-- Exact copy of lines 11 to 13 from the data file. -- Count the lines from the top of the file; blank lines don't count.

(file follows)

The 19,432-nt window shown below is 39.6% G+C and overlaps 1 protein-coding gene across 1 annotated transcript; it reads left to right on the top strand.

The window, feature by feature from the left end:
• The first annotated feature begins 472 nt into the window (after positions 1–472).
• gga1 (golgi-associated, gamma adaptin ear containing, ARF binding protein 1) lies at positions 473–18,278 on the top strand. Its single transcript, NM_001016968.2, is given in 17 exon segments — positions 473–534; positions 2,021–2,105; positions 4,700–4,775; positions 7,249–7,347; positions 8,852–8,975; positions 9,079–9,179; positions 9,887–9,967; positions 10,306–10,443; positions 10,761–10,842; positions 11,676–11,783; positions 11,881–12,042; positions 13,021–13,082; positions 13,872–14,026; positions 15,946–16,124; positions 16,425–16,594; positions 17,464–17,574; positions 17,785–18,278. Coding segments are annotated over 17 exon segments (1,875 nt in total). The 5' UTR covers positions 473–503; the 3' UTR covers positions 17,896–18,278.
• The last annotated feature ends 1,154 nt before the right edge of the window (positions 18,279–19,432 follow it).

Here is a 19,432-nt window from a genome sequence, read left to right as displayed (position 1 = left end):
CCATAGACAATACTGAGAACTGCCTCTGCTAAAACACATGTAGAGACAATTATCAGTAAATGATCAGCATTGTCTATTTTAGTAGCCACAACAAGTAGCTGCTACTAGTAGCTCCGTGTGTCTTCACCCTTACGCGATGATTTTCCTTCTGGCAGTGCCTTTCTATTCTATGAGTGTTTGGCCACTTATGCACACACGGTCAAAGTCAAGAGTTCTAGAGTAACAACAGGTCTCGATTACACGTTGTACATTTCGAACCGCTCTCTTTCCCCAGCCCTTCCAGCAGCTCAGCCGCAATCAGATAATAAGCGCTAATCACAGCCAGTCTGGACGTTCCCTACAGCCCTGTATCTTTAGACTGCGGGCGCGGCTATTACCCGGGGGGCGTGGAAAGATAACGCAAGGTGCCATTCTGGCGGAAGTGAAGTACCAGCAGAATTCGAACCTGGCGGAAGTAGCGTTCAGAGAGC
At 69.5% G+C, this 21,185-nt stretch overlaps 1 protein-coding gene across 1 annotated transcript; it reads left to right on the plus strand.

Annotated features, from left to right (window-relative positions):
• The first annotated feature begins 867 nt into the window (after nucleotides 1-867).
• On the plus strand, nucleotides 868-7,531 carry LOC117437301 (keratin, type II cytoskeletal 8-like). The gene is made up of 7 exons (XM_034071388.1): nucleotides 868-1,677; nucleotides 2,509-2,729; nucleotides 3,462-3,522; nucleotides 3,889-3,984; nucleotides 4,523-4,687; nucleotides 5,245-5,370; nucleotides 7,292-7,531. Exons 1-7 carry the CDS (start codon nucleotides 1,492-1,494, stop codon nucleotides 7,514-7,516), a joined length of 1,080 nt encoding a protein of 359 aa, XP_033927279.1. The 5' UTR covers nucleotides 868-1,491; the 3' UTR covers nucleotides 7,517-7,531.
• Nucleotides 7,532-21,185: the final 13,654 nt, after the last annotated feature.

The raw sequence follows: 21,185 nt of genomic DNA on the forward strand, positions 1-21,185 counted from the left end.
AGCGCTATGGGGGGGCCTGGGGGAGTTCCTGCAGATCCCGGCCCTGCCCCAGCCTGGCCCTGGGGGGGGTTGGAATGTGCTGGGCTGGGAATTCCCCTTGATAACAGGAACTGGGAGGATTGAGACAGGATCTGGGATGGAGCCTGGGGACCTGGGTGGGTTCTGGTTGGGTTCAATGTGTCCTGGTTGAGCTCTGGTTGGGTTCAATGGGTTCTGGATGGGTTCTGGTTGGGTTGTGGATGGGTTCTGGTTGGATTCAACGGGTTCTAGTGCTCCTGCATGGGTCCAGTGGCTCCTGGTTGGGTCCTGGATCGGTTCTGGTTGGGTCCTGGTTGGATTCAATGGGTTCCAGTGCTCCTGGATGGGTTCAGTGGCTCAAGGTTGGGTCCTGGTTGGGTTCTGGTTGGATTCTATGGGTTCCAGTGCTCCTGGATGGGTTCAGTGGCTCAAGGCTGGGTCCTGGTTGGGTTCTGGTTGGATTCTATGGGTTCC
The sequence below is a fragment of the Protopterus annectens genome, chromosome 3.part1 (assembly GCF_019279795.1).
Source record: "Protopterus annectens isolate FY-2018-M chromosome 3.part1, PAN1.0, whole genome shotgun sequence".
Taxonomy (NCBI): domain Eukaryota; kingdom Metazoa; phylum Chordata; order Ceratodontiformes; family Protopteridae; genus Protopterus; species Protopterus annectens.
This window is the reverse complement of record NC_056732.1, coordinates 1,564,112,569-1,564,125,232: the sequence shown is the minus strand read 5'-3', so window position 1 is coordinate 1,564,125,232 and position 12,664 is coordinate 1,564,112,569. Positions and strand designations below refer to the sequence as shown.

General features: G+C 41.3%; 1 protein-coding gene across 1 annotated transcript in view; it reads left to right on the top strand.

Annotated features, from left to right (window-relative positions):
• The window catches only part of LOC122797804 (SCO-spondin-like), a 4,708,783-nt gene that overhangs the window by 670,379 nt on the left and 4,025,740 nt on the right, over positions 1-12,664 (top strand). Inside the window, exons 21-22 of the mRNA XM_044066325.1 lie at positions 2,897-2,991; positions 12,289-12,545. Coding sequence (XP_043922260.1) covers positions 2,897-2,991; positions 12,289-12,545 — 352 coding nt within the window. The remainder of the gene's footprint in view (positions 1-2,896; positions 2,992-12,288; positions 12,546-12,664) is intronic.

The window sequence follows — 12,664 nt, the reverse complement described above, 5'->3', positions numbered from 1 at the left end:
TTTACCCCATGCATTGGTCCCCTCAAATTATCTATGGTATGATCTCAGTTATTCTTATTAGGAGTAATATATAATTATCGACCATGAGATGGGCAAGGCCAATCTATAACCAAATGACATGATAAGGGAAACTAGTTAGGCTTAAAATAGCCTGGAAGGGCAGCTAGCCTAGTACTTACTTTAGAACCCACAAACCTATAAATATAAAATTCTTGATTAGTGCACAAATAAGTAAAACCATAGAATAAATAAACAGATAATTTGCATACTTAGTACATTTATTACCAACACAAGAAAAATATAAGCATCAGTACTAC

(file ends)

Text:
• On the plus strand, nucleotides 868-7,531 carry LOC117437301 (keratin, type II cytoskeletal 8-like). The gene is made up of 7 exons (XM_034071388.1): nucleotides 868-1,677; nucleotides 2,509-2,729; nucleotides 3,462-3,522; nucleotides 3,889-3,984; nucleotides 4,523-4,687; nucleotides 5,245-5,370; nucleotides 7,292-7,531. Exons 1-7 carry the CDS (start codon nucleotides 1,492-1,494, stop codon nucleotides 7,514-7,516), a joined length of 1,080 nt encoding a protein of 359 aa, XP_033927279.1. The 5' UTR covers nucleotides 868-1,491; the 3' UTR covers nucleotides 7,517-7,531.
• Nucleotides 7,532-21,185: the final 13,654 nt, after the last annotated feature.

The raw sequence follows: 21,185 nt of genomic DNA on the forward strand, positions 1-21,185 counted from the left end.